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EMI stock was down 8% this morning on news of the Court’s decision, but analysts insist “potential merger synergies remain highly attractive,” suggesting that WEMI would avoid “added complications of a Sony hardware-related dominance argument.
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SONY BMG, WMG-EMI?
Court Ruling Means Commission Must Reconsider Merger, Decide Whether to Challenge Decision
Now that the European Union Court of First Instance—the EU’s second-highest court—has overturned the European Commission’s approval of the Sony BMG merger, what happens now?

This marks the first time the courts have overturned a Commission clearance of a deal, backing the challenge from independent record label group Impala, which represents 2,500 indie music firms. The court said regulators did not properly show in 2004 that there was not a monopoly position before the deal or that there would not be one afterward because there were a variety of products on the market and no open disputes between the five main companies.

The court found that regulators did not properly support a theory that promotional discounts ultimately prevent a monopoly from occurring.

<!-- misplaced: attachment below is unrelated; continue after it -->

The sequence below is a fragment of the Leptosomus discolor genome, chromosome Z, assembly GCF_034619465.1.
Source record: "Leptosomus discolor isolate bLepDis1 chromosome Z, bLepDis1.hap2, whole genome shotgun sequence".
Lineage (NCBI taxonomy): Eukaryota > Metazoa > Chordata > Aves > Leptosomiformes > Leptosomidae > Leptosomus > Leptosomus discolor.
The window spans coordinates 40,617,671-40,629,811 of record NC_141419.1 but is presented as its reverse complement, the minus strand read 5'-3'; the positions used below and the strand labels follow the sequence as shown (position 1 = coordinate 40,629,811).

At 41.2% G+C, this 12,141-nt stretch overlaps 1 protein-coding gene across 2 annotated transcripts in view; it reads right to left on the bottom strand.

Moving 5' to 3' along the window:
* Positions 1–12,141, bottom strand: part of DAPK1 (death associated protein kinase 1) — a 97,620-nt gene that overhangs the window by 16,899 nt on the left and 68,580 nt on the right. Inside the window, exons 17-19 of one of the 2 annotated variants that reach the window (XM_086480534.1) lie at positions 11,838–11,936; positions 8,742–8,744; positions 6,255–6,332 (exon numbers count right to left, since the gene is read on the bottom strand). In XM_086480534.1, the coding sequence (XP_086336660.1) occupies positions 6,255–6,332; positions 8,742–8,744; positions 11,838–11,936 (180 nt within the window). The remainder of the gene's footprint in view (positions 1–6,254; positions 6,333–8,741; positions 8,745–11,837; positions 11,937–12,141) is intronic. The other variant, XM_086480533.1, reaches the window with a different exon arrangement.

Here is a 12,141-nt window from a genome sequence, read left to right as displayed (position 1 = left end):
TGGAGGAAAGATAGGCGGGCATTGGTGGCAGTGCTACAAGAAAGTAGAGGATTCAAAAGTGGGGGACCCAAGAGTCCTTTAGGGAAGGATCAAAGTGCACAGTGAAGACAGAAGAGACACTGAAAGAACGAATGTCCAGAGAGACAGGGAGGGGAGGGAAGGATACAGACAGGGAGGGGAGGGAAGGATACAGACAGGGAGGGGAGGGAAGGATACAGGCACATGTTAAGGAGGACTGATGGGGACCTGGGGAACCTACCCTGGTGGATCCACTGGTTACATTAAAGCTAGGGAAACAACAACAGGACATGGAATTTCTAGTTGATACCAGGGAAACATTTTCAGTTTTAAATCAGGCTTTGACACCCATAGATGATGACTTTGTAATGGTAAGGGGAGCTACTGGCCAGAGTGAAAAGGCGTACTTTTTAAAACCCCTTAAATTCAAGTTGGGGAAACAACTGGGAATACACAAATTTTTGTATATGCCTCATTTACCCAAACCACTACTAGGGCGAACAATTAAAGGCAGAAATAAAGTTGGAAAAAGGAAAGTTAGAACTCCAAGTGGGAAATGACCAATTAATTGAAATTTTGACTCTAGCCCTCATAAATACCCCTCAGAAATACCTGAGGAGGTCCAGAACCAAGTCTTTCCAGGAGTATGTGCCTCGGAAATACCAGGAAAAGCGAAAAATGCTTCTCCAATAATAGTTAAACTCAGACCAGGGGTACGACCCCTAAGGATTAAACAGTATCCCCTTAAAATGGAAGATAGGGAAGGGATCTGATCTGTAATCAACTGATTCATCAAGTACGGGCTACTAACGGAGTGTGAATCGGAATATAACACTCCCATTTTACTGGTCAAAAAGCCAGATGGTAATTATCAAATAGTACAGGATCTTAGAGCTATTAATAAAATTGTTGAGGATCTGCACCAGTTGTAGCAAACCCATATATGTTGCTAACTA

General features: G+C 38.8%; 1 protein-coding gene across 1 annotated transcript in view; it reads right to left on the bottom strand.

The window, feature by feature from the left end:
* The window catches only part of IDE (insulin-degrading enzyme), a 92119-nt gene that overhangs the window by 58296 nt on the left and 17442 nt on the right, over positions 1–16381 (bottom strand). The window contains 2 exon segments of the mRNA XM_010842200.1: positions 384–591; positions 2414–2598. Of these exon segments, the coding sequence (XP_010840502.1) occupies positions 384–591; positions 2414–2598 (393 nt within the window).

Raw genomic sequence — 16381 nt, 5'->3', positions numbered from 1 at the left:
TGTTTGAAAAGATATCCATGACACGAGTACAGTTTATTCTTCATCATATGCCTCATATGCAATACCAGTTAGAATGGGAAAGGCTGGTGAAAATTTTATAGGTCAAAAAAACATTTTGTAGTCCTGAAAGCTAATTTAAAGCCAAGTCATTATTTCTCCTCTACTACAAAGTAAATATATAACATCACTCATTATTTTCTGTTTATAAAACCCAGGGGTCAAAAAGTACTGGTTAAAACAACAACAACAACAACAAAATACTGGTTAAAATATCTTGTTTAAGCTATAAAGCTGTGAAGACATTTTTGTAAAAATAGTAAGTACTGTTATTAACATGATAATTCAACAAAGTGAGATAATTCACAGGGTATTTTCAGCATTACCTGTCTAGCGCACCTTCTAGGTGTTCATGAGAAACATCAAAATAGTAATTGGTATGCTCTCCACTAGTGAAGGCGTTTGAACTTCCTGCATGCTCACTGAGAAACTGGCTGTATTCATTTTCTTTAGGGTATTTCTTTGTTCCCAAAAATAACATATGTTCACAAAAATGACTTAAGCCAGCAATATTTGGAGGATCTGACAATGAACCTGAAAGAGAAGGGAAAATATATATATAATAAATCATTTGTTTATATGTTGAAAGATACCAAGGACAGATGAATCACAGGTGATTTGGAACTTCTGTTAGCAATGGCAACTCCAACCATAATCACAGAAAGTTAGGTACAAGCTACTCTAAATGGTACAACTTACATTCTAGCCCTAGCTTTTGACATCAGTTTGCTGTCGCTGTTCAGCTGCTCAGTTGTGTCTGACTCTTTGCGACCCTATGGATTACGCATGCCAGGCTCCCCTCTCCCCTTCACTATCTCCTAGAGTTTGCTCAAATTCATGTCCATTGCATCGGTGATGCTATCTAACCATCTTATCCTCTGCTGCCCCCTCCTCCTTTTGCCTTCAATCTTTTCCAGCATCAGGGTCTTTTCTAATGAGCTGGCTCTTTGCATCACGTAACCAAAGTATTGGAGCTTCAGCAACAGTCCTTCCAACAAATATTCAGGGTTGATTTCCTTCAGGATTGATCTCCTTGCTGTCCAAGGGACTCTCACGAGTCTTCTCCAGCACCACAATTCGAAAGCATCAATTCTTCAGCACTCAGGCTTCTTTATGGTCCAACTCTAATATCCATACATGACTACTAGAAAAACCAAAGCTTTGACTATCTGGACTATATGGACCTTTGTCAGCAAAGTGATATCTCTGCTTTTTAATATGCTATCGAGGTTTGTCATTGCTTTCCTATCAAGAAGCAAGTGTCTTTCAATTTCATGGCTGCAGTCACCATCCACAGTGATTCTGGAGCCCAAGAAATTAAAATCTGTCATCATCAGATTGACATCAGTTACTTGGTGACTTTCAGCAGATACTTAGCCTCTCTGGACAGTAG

It also said regulators were wrong to rely on the absence of evidence that record companies had used retaliatory measures in the past. The court said that it found proof of ''effective deterrent mechanisms'' such as the possibility of hurting an errant record company by excluding it from compilations.

Sony and BMG must now resubmit their applications for antitrust clearance—based on current market conditions—within seven days, said EU spokesman Jonathan Todd.

''We will study the ruling carefully, but it is clear that we will have to re-examine the merger,'' he said.

The EU must carry out a new analysis of the deal, but will have to stick to deadlines used before it reformed merger rules in 2004—meaning they will have one month from Sony BMG's new filing to approve it or open an in-depth probe. This means a decision from regulators won’t come until late-August. Todd said the Commission had two months to decide if it would appeal the court ruling.

Analysts feel the announcement does not openly rule that the Sony BMG merger should not be approved, it only rules the process of the July 2004 approval was flawed. Pointing out that Sony BMG’s marketshare since the merger has declined from 25%-20% between, experts feel the deal will ultimately be approved.

EMI stock was down 8% this morning on news of the Court’s decision, but analysts insist “potential merger synergies remain highly attractive,” suggesting that WEMI would avoid “added complications of a Sony hardware-related dominance argument.”

EMI sources said ''detailed study'' would be required before any wider conclusions about a deal could be made, but noted that the ruling was about the ''particular evidence'' presented in the Sony BMG case.

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